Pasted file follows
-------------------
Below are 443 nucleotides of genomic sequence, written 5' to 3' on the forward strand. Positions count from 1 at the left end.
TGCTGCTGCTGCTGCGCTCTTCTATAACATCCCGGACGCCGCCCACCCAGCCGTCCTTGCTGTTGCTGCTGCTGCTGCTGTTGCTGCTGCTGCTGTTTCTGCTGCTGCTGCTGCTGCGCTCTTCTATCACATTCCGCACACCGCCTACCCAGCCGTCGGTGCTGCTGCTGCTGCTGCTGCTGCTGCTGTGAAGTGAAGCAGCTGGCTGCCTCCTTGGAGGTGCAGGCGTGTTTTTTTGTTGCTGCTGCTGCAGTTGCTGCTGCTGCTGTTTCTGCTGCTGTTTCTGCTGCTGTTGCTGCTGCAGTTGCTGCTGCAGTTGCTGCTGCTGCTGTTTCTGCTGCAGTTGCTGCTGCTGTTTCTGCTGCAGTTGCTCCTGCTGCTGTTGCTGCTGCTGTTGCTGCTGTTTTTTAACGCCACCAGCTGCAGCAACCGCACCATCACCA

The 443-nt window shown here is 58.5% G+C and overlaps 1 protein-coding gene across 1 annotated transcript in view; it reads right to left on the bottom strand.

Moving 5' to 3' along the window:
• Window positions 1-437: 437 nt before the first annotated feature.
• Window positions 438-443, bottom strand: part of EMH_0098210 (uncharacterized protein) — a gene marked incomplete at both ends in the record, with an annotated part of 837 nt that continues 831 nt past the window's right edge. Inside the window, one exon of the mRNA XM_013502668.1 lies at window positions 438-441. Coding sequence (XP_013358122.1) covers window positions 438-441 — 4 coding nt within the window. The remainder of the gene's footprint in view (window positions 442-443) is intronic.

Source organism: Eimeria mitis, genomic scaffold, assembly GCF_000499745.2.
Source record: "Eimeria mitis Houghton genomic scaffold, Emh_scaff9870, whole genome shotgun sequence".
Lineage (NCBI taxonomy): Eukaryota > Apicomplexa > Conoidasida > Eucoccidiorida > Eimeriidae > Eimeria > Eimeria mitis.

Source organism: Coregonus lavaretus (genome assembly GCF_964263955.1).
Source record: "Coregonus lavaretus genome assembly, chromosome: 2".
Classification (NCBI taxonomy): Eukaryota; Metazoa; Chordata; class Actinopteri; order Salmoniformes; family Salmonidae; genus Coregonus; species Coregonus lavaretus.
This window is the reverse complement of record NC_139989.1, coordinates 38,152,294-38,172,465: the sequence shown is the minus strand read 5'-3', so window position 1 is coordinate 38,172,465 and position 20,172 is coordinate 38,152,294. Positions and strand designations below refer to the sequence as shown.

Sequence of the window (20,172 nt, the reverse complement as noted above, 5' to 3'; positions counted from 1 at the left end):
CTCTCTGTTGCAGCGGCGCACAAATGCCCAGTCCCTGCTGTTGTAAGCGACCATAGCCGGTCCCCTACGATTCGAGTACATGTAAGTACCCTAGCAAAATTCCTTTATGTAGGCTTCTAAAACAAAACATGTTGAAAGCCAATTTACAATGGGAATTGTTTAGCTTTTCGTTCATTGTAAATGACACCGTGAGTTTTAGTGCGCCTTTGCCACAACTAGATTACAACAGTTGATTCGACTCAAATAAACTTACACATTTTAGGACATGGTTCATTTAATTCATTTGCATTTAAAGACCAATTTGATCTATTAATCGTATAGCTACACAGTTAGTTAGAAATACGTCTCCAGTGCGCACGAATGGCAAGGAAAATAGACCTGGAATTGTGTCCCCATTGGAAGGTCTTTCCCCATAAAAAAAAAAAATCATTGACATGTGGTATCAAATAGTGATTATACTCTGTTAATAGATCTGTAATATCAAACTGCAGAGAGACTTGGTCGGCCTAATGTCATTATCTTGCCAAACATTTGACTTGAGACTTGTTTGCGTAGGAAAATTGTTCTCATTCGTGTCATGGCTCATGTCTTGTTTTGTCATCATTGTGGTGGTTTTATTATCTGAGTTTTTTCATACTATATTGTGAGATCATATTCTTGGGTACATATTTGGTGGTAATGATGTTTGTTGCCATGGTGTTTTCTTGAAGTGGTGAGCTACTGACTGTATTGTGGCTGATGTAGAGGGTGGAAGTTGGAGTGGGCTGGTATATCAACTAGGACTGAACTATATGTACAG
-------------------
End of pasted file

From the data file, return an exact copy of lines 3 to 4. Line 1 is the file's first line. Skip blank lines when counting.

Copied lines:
The 443-nt window shown here is 58.5% G+C and overlaps 1 protein-coding gene across 1 annotated transcript in view; it reads right to left on the bottom strand.

Moving 5' to 3' along the window: